Superhot on the Oculus Rift made me feel like Neo from The Matrix

Time-shifting indie shooter Superhot is one of the most interesting games to emerge from a game jam. The pitch is simple: when you're moving, so is time. Bullets hang in the air when you aren't walking, and moving more slowly gives you time to dodge, aim, and evaluate. It's a fascinating twist on time and space in an FPS.

While visiting Oculus VR at E3 earlier this week I had a chance to play Superhot on the Rift Dev Kit 2 along with Alien: Isolation and an indie 3D platformer, Lucky's Tale. The Superhot demo was dead-simple on the surface: three enemies with pistols stood at the end of a white hall. I had to make my way forward while dodging their bullets, pick up a pistol on the floor in the middle of the corridor, then fire back—all without being hit.

It's surprisingly difficult. Despite their red tracer tails, you often can't see the bullets clearly until they're very close, and the AI enemies do a pretty good job of boxing you in with their shots. The Oculus version of Superhot, though, allows you to dodge laterally by leaning—a feature exclusive to the VR version of the game.

Even with an Xbox controller as the input method, this felt like the optimal way to play Superhot simply because it let me live out my 1999 fantasy of leaning around bullets like Neo or Morpheus from The Matrix. It made Superhot feel less like a FPS puzzle game and more like a superhero sim. Leaning doesn't push time forward, so you're free to pause and scrutinize your imminent doom at any moment. At the end, I'd made it to the pistol on my third attempt, then I curved my spine to shift out of the way of a bullet that was sitting right at my cheek, snapping the trigger on the pistol to let off a round and reaccelerate time forward.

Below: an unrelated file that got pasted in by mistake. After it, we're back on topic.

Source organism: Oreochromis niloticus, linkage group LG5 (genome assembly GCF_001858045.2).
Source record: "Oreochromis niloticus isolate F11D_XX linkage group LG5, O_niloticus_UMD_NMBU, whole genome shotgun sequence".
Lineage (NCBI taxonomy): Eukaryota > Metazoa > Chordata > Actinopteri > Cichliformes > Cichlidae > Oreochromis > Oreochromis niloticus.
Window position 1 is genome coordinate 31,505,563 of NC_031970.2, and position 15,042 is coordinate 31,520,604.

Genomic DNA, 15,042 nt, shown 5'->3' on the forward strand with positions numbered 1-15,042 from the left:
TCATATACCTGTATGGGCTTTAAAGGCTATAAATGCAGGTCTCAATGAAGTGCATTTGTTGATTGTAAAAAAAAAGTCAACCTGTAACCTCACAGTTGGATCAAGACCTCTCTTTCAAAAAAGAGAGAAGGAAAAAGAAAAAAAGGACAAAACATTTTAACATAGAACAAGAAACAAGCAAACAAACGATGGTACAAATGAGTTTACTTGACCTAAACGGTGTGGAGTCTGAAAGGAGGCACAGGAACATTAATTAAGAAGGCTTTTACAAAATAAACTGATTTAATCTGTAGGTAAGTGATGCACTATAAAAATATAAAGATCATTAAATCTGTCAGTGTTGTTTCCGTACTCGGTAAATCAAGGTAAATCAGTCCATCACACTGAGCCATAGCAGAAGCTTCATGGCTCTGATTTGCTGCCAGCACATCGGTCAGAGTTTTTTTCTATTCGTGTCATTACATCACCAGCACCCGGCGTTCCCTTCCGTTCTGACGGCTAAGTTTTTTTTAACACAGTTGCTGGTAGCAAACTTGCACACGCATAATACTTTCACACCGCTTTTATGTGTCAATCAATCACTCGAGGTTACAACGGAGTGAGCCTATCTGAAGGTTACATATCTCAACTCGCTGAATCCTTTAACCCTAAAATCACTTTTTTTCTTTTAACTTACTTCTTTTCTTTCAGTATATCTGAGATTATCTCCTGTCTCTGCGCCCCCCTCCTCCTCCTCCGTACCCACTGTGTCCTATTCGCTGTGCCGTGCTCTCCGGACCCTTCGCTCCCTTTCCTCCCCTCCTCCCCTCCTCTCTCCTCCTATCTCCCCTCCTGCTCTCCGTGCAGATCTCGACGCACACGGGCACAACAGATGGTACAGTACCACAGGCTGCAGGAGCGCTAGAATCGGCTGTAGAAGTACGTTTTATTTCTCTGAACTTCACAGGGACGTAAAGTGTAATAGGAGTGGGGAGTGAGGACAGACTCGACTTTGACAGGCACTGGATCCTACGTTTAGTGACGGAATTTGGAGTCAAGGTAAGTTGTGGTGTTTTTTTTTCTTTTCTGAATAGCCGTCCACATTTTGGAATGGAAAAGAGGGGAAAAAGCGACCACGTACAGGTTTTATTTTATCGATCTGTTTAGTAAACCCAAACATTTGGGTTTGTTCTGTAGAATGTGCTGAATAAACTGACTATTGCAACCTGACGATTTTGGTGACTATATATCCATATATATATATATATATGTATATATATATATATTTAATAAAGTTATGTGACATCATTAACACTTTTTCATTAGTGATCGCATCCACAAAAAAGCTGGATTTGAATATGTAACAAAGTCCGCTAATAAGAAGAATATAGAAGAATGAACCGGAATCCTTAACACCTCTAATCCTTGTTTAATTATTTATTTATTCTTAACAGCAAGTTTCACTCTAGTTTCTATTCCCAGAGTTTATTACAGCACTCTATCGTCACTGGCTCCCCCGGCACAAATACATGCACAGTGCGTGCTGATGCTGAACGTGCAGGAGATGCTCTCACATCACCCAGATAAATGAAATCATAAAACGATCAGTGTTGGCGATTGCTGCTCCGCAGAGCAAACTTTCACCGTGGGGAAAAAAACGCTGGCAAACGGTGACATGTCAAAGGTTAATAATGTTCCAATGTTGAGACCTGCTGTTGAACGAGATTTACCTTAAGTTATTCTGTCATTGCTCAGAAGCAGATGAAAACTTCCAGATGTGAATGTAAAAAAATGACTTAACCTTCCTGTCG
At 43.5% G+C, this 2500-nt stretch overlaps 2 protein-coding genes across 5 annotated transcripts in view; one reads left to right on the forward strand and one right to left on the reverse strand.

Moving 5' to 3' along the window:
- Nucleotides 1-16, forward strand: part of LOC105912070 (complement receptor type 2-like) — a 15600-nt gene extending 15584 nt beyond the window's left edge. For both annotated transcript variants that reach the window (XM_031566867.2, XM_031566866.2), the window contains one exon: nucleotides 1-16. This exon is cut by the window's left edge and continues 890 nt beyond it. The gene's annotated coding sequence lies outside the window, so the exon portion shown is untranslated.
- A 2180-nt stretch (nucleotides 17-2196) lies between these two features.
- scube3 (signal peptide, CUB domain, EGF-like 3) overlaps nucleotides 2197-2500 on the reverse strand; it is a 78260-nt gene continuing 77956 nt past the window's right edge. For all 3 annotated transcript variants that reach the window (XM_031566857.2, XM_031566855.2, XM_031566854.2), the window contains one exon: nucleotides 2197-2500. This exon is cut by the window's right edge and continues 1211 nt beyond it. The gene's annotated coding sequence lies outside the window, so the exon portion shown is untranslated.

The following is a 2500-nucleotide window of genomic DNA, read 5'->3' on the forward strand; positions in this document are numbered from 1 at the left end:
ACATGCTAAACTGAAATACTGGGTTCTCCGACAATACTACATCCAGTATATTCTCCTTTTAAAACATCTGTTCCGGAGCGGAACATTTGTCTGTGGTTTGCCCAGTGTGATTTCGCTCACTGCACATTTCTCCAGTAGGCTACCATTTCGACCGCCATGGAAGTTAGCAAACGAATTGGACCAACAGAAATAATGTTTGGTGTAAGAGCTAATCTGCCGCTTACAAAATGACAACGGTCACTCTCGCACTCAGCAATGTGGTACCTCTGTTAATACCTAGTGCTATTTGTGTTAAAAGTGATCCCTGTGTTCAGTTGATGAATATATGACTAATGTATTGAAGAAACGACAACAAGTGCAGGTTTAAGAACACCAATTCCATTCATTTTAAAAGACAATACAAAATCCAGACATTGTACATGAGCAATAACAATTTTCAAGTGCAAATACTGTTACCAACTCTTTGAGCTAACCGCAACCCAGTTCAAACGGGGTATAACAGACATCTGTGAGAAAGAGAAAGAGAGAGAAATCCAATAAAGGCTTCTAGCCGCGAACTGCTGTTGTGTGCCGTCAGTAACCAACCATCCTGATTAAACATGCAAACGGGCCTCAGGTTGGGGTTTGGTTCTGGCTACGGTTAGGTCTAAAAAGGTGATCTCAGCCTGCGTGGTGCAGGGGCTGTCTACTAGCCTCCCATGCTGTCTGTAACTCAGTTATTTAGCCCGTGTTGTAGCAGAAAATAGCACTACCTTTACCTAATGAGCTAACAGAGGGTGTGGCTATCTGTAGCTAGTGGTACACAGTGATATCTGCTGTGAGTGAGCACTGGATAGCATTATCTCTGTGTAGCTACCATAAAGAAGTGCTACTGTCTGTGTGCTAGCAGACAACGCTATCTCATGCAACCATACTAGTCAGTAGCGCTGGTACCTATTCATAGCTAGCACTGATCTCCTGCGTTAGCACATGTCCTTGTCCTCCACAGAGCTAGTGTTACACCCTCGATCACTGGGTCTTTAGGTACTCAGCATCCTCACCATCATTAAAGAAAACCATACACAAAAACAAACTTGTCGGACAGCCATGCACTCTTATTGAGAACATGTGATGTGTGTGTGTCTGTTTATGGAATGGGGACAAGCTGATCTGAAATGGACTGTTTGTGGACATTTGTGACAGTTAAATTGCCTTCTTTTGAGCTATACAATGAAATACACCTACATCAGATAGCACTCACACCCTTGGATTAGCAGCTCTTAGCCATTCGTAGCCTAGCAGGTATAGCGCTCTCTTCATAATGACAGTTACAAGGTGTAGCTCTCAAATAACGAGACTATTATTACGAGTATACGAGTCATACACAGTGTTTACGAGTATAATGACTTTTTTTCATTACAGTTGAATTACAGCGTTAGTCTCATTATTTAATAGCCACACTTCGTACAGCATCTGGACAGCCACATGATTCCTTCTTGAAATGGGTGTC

I felt stupendously, unbelievably cool, even in this tiny, simple corridor. Then I played the hardcore version of the same level (where the enemies had shotguns) and died miserably over and over. I'd better start doing some yoga to get ready for Superhot on the Rift. The indie FPS is in the final hours of its Kickstarter campaign.

Evan Lahti
Global Editor-in-Chief

Evan's a hardcore FPS enthusiast who joined PC Gamer in 2008. After an era spent publishing reviews, news, and cover features, he now oversees editorial operations for PC Gamer worldwide, including setting policy, training, and editing stories written by the wider team. His most-played FPSes are CS:GO, Team Fortress 2, Team Fortress Classic, Rainbow Six Siege, and Arma 2. His first multiplayer FPS was Quake 2, played on serial LAN in his uncle's basement, the ideal conditions for instilling a lifelong fondness for fragging. Evan also leads production of the PC Gaming Show, the annual E3 showcase event dedicated to PC gaming.